So sorry it took me so long to get to my Washington Auto Show posts. I know there were throngs and throngs of you at your computers, each night, staring at The Torque Retort's home page, clicking the Refresh button furiously, praying to God the post would come soon so meaning would return to your life and you could get back to the finishing touches on your Torque Retort shrine that kicked your daughters out of their own bedrooms. Well, I appreciate it.
Anyway, I'm going to start with some crazy things I discovered at the show, and then I'll move on to the much-anticipated (I overheard some teenage girls on the Metro talking about it, like, ooooh my gaaaaaaawd I can't wwaaaaaaaaaaait to see what caaaarr he fits iiiiiin, and at least one older man telling his wife to bookmark it in Chrome) Big Man Can't Fit post!
Camaro Interior: Epic Fail
The first surprise is really a disappointment. General Motors, with billions of Americans' tax dollars, is continuing to build cheap cars. It's no secret the Cobalt is just Cavalier Part Deux, without Charlie Sheen, and the HHR is an abortion on wheels. Regardless, lots of people have been menstruating all about the 2010 Camaro, even me. But now I'm hyperventilating a little less.
Yes, from the outside, I would like to lick it. But sit inside, and you're surrounded by the same chintz GM has been forcing down our throats for years. Some cool gauges beneath the center stack are the only redeeming feature of this car's interior. The interior trim on the door flaps like a Caribbean shanty-town in a hurricane. Plus, there is no visibility. None. The latest gaggle of "The Biggest Loser" contestants could be crossing the street in front of you and you'd see none of them.
I sat in a 2SS equipped with the Transformers package, which means if the All Spark shocked this car, Bumblebee would not be an AutoBot; he'd be a box of Tupperware. The problem with these auto shows, though, is you can't drive the cars, so maybe the 400/426 horsepower (automatic/manual tranny, respectively) would change my tune. But 90% of the time you own a car, you're immersed in the interior. Actually, GM was offering auto show attendees an opportunity to drive the Camaro 2SS and other GM fare around the Washington Convention Center, but three inches of snow made the insurance weenies pee their pants, so that car was pulled from the test drive lineup.
Would I buy one of these? No. It's hideous, boxier than a U-Haul franchise, and it sucks gas like Truman Capote swilled scotch. But here's this SUV's likely most redeeming feature. I have never experienced better visibility in any vehicle. Ever. Not even a Hummer H2. The seats were perfect, too, like Recaros. So, congratulations are in order for M-B making a true command center for daring off-roaders everywhere negotiating the junglish terrors of Malibu.
Chevrolet Corvette: Slightly Less Fail
435 horsepower and nearly 30 miles to the gallon on the highway could be why I'm still paying attention to Chevrolet (that, and I still want to see a truck as incredibly cool as the '72 K20 longbed 4x4). I can't think of any vehicle that does that. The Lexus LS600hL hybrid can't pull that off and it makes 438. Some little twit cars lauded for their fuel economy can't touch that figure. And my God, that manual tranny. Granted I only ran through the gears on a Z06 model sitting still, but the shifts were so fluid.
Unfortunately, the genius Corvette - around since 1953 - has one problem. You must be Calista Flockhart to drive one. I do need to lose some weight, but I didn't have this problem in the Camaro. There was nowhere for my legs to go other than into holy-crap-I'm-sitting-down-and-I-need-to-get-all-40daysand40nights-on-a-urinal mode. I don't understand this, because the Corvette is a very wide car (which is why it handles so damn great), so there should be more room for those of us who take up a little more room. Still, if I somehow came to own one of these Z06s or the raucous ZR1, I might take on Calista's nutrition plan just to run through those gears through the Appalachian Mountains.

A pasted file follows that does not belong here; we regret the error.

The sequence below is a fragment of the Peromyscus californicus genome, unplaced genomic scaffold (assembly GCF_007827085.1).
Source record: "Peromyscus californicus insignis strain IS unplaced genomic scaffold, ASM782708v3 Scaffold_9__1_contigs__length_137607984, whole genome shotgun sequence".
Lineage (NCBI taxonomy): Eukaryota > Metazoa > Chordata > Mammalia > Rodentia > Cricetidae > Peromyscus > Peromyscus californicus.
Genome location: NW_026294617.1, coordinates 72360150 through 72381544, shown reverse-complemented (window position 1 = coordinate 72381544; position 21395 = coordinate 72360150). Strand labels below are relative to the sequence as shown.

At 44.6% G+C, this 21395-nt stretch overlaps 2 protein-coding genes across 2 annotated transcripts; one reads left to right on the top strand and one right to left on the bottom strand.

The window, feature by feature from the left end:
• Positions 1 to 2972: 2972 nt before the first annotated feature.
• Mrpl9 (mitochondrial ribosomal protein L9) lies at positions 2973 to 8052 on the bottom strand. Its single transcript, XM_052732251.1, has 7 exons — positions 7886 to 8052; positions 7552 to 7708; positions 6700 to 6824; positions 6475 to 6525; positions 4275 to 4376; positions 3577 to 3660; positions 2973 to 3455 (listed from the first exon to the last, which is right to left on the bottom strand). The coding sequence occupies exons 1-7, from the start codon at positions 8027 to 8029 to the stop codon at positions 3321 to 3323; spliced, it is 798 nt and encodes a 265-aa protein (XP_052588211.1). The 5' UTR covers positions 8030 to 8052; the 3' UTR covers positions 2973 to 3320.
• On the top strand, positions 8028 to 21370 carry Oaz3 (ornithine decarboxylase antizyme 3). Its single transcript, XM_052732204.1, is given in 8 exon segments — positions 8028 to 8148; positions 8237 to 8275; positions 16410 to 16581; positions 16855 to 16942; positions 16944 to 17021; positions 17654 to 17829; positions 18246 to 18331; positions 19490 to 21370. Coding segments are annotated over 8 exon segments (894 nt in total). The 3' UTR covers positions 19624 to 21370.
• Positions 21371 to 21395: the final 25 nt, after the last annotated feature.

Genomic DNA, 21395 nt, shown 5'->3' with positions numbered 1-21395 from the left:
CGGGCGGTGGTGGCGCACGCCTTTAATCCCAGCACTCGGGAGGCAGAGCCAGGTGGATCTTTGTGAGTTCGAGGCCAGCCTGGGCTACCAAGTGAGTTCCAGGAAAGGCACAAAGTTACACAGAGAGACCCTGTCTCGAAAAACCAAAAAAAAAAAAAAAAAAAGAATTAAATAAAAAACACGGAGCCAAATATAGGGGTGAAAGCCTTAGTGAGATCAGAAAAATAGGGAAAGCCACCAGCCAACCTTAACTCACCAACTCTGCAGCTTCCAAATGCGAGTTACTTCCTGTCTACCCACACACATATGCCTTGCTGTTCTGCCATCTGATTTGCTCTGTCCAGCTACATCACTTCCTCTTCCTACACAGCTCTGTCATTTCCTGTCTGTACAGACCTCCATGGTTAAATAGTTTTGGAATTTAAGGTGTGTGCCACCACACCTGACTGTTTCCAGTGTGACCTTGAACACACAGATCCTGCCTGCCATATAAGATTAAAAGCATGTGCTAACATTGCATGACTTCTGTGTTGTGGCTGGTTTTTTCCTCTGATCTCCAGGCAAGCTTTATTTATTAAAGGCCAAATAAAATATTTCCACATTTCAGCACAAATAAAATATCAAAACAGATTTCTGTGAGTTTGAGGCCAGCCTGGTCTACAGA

OK, this car is now neck-and-neck with the Infiniti G37x of family-friendly fist-pumpers I have got to try. I did not expect much more than the '89 Mercury my parents had for a few years and at best something that would make the Chevrolet Impala sweat. What I found was E-class and 5-series cuddling, combined with The. Best. Interior. I've. Ever. Sat. In. The Impala is having a panic attack.
Yes, I am quite excited about the 365 ponies and respectable gas mileage. But it's also big inside. Very big. I could do the whole I'm-a-rapper-and-I'm-spreading-my-legs-in-a-chair pose while trolling through Northern Virginia traffic. After getting in the cockpit and closing the door, all outside noise is virtually extinguished. Then you're treated to a center stack that slopes down at about a 35-degree angle, putting all A/C controls within uncanny reach. The two-tone leather is quite supple and doesn't feel slippery.
I'm not crazy about the gadget-and-power-laden Taurus costing nearly $50,000. I could pick up a barely-used 550i or even an AMG E55 for that price. That's not going to keep me from giving it a go. Regardless of the price, I'm sure this will become Ford's halo car.
The Wheego Whip can go 59 miles an hour and can go 50 miles before it needs to get plugged back in to coal-fueled electricity. I don't think I need to say any more than that to describe my overall opinion of this car. If you can even call it a car. Dare I say it, the Chevrolet Corvette Z06 is overall a more environmentally-friendly choice.
Still, practically all that bubble you see in the picture can be absorbed by a person. I have more headroom in that car than I have in my own Ford Flex. And the Flex is dang cavernous.
But claiming the car has great ergonomics is like putting powdered sugar on rotten fish.